There’s no point saying it’s a NEV with no proof, like the Enfield 8000 wiki. The AX Electrique is a supermini, larger than a Heavy Quadricycle – the EU equivalent of a NEV.

NEVs are also speed limited at 25 mph, the AX electrique had a top speed of 70, 60 mile range and was capable of rapid charging.


Specs listed at the link below claim a top speed of 57 MPH for the Citroën AX Electrique. Claiming this is a highway-capable passenger car seems to be stretching the term.

I also question that it was actually mass produced. The lack of data on the car may perhaps indicate it was merely a test market vehicle.

I’m with Unlucky here; it’s likely most or all of the “10.000-20.000 EVs” from France which Cavaron mentions were more properly described as NEVs or motorized quadricycles… not full-fledged, street-legal, highway-capable passenger cars.



Addendum: Ah, I found a better source of info for this NiCad battery, DC motor electric vehicle. It says “Citroën produced a total of 374 AX Electriques from December 1993 to 1996” (source below).

So, as I guessed, a test market car. I am impressed that they achieved a top speed of nearly 60 MPH with a DC motor and, from the description linked below, apparently no transmission. But without a modern AC motor controller, the energy efficiency at top speed was likely pretty lousy.



These early european EV’s, Citroen AX electrique and Renault Clio Electrique, were registered as normal cars and are legal on european highways. There still are some of them in use.


To add to this, Renault had been building electric versions of the minivan Kangoo around from 1998 up to 2005. About 500 of them were build if I remember correctly.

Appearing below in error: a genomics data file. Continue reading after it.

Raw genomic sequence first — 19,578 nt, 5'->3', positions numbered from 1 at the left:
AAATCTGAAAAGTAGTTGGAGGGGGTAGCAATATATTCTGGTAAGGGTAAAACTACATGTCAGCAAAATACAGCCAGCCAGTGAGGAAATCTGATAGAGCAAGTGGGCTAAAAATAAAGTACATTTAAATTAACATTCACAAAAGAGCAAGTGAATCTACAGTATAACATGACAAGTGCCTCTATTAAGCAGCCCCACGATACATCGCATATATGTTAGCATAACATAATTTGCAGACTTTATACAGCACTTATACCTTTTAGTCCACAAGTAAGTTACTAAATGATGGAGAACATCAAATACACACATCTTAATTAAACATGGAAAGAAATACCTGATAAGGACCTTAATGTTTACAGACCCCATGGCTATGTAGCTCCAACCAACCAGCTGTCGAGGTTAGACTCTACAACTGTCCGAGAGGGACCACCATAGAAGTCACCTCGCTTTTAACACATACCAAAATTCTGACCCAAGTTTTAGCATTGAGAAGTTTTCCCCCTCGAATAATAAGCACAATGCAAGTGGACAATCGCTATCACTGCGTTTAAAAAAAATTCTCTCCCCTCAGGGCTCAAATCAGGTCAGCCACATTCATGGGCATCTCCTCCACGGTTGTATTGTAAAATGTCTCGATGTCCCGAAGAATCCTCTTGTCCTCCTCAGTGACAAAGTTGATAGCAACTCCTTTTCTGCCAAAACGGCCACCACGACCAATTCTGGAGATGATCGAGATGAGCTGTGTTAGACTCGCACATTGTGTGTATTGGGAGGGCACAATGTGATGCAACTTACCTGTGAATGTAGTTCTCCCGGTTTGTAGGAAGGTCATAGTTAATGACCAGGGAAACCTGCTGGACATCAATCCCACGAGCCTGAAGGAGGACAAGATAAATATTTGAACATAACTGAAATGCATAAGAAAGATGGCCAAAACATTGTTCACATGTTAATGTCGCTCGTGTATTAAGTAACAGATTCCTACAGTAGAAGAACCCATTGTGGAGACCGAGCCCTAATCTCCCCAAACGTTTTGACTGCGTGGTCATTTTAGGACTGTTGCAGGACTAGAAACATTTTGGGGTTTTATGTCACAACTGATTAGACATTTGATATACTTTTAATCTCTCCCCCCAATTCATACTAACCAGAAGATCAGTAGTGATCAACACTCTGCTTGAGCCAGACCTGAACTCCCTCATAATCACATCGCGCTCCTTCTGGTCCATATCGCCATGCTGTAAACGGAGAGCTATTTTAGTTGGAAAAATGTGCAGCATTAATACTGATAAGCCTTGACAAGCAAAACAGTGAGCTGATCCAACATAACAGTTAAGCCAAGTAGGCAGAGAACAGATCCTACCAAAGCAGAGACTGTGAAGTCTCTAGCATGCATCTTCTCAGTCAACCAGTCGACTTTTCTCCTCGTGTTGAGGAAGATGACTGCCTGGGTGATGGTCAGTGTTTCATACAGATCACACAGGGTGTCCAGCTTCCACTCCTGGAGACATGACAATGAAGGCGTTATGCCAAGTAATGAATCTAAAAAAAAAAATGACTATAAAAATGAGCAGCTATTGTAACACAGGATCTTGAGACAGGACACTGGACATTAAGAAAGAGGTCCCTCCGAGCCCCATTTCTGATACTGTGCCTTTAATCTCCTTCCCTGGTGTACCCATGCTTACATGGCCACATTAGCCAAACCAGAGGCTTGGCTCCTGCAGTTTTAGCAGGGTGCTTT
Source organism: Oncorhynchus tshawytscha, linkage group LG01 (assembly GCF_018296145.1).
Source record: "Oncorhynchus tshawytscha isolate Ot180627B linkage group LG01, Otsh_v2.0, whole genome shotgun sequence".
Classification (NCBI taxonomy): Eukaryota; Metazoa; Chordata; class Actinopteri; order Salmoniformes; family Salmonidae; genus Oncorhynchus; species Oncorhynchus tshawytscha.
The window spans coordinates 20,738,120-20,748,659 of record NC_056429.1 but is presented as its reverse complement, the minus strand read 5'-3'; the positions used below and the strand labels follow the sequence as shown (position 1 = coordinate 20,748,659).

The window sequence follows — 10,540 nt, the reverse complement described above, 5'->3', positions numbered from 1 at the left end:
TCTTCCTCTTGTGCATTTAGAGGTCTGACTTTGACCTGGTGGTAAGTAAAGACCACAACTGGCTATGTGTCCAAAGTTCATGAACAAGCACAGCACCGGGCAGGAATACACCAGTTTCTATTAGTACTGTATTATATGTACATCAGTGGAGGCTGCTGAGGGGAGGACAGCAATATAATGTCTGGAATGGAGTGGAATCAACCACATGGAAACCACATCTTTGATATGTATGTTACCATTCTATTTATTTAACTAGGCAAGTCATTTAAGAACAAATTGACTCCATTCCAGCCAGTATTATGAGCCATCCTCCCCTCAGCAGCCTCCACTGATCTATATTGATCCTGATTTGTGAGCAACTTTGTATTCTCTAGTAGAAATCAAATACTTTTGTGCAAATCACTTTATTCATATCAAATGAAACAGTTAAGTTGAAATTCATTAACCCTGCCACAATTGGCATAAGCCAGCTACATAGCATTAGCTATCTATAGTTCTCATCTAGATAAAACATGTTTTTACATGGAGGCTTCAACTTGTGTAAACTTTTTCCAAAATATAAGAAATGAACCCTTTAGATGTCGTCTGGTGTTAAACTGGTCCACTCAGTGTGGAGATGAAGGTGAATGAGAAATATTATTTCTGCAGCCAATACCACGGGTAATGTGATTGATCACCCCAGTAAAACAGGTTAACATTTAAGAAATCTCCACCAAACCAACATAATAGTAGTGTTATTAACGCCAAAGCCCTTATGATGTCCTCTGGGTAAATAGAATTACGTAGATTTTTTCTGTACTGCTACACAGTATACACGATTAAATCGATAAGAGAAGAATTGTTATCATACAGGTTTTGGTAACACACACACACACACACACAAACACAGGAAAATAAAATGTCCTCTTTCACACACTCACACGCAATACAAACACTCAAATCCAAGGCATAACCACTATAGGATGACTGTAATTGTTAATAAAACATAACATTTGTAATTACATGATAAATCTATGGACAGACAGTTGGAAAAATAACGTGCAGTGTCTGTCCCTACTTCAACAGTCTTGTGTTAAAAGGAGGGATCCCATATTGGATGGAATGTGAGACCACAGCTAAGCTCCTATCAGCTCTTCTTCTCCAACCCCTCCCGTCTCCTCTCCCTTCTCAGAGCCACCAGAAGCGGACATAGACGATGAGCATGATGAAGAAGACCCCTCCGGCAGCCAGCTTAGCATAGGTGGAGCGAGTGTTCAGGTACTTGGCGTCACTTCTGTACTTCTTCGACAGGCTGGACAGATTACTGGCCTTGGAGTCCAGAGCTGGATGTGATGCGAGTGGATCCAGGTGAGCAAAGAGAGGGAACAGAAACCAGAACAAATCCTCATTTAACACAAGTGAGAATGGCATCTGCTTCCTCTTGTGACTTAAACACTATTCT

They were equipped with a Saft Nicad battery pack and there are still a good number of these cars in use (including mine, from 2002). There was also a version with a range extender (BMW i3 Rex style) to add 110 miles to the range. EV range is about 50 miles with cruising speed of 60 miles/h.


It’s an NEV. For proof look at the specs. I did, that’s why I said it.


50 miles. 60mph tops. And that’s that’s optimistic given it had 11kW power output, 14.75HP. That’s NEV performance.

And besides, it wasn’t any more mass produced than any of the cars before it listed.


60 mph is not NEV speed, which is generally capped at 30 mph or so. 50 miles is not NEV range, which is usually less than 20 miles. The numbers produced, on the other hand, do say that the Citroen was not a mass produced car by most standards.


As I said, the figure of 60mph is surely optimistic with under 15HP. The Th!nk City has 3x the HP and still barely gets to 60. And it takes 7 seconds just to get to 30!

And if you think this goes 50 miles, give it a shot, see how far it goes when you drive it at normal speeds instead of NEV speeds.

With BS 60mph figure or without it’s still an NEV. 15HP.